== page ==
Patrick: So it helps for people even if they’re not planning on some imminent transaction or some imminent exit, is to maybe reach out and call you, get to know you a little bit, just some conversations, get some ideas, and then just have that dialogue on and off again periodically throughout the future. And then when some situations arise, you’re prepared with to have some intelligent conversation. You don’t have to start the relationship from square one.
You could also tell whether or not I, Gaurav, you’re nice enough guy, whether, you know, there’s a connection there. And having a conversation here or there, always starts, takes 10, 15 minutes. And I think it’s a first step and it’s an easy step before there’s all this pressure on you where you have to do something now because you’ve got some need for capital or you got an unsolicited offer just landed on your desk and, you know, you don’t know what to do. Gaurav, how can our listeners find you?
Gaurav: Yeah, it’s quite easy to find us. You are welcome to go to our website. It’s Allied ALLIED Advisers, ADVISERS. On there you can see the Contact Us button. You can fill out the form and one of us will get in touch with you. You can find us on LinkedIn. And we look forward to hearing from you and developing a relationship with you.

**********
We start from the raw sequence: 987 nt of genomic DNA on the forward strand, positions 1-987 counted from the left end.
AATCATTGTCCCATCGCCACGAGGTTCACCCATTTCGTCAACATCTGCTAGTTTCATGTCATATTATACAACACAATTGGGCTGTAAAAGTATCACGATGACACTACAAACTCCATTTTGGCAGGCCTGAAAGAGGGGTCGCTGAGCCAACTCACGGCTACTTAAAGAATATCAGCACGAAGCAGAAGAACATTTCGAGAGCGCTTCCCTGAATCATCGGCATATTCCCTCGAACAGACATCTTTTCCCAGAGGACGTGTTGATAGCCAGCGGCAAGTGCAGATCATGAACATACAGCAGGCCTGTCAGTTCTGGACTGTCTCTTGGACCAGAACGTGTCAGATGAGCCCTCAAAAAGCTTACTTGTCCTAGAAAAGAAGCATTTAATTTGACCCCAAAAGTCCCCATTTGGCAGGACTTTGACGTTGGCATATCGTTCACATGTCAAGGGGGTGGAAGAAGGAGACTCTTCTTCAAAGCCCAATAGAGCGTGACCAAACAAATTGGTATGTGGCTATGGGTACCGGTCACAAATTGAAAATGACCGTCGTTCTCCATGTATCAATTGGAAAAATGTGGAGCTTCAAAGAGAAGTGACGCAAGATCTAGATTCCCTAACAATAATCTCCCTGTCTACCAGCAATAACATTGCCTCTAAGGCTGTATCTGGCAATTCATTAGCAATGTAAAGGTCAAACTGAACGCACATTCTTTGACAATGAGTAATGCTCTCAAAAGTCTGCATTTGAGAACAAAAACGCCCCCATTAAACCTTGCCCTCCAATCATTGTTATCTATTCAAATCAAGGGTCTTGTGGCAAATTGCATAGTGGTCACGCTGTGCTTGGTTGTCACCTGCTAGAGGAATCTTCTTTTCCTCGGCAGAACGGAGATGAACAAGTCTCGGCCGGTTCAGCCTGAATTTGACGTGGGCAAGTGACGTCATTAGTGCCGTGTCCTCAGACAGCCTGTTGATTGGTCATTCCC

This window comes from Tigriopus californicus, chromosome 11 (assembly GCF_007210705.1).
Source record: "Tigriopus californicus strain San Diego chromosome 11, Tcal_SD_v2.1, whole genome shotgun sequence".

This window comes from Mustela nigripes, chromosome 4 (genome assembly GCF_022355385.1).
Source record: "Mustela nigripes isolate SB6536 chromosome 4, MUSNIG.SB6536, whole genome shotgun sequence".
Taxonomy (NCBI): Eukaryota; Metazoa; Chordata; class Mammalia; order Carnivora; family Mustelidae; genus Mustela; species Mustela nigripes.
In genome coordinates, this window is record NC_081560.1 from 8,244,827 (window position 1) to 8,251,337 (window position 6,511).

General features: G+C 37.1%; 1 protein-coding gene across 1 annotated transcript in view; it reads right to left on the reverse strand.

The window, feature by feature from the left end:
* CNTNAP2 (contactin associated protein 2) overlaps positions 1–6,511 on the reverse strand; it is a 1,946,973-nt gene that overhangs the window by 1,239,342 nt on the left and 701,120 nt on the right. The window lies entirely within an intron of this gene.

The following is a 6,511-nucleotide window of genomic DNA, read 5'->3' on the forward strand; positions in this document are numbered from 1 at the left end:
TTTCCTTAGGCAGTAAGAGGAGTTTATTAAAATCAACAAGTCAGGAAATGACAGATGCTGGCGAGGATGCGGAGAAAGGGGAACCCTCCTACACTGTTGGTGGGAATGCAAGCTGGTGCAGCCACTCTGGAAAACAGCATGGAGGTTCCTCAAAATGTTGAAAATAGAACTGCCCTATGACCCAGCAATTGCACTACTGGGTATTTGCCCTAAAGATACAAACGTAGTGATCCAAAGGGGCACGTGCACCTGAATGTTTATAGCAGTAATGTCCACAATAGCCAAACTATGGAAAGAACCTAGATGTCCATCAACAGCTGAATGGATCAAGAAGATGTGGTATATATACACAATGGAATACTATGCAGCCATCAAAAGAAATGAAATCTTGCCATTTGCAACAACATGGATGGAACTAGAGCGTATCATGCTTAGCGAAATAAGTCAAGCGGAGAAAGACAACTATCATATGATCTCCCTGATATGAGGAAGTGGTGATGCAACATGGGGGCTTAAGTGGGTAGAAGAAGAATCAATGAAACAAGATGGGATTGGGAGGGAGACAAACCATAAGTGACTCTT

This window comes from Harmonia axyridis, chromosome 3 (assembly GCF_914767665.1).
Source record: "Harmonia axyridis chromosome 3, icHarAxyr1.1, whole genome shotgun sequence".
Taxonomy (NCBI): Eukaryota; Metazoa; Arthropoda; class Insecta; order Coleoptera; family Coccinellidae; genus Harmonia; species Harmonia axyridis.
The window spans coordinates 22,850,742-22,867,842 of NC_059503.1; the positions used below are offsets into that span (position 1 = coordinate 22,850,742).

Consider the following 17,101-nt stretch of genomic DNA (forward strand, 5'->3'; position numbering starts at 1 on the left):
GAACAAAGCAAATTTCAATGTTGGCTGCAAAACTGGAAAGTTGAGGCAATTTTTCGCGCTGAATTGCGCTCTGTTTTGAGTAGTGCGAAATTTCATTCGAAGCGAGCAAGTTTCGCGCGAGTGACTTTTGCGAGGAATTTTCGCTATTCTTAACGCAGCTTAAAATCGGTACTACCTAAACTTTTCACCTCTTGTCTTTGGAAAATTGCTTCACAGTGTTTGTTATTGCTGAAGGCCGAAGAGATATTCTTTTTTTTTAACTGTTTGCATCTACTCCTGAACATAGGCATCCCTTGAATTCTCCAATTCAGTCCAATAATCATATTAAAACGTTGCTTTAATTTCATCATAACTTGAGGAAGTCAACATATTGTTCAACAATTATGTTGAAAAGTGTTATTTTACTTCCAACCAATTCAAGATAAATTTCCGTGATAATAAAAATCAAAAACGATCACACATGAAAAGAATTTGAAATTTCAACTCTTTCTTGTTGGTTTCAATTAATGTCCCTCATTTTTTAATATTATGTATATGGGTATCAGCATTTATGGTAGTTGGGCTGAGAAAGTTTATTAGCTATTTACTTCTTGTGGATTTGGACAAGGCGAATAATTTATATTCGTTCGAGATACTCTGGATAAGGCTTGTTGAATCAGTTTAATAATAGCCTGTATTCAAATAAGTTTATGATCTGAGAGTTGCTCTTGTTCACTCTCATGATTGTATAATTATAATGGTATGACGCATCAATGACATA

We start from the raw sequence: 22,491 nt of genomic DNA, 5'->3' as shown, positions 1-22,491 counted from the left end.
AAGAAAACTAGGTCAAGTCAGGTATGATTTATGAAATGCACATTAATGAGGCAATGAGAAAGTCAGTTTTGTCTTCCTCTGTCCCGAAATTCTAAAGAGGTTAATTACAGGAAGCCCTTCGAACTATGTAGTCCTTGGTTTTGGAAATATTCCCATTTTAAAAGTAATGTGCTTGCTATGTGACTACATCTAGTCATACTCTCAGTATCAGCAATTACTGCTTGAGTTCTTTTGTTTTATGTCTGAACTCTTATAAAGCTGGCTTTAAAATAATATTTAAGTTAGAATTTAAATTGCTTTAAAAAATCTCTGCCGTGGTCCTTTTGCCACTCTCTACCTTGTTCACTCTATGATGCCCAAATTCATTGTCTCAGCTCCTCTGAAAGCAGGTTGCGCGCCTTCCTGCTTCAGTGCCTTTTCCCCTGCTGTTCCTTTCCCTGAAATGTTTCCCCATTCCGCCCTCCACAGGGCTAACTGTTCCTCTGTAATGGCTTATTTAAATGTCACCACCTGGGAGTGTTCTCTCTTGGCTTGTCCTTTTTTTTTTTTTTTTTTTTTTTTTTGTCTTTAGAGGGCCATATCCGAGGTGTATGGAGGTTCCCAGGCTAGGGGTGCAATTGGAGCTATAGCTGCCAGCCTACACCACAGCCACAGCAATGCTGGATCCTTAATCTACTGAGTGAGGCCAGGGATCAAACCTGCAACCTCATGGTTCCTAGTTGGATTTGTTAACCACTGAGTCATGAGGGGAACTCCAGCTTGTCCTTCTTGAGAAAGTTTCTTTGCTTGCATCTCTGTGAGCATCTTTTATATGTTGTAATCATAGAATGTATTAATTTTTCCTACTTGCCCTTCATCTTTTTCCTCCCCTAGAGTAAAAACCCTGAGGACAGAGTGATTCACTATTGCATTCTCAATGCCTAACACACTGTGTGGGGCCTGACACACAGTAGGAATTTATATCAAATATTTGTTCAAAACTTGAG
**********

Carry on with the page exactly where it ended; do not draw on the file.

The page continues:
Patrick: Yeah, if you go to LinkedIn it’s Gaurav GAURAV BHASIN, that’s the easiest way for some of us who are not as good at spelling on these things for LinkedIn. That’s how they can find you. And I would recommend, you just, it never hurts having a conversation. You never want to, you know, start talking to an attorney when you’re receiving a lawsuit. It’s always nice if you could meet a couple of attorneys, get some ideas just on what’s out there with the landscape, show interest in what they’re doing.
And you’ll know whether or not there’s connections. You never know when you might need it. And if you’re an owner, founder of particularly a technology company, there’s definitely going to be the need. You may not think it’s now but down the road there’s going to come a time for a potential exit and you could do nothing more than help your situation with Gaurav on your side. Gaurav, thank you very much. It’s a pleasure speaking with you. We’ll talk again.
Gaurav: Thanks for taking the time, Patrick. Really appreciate it.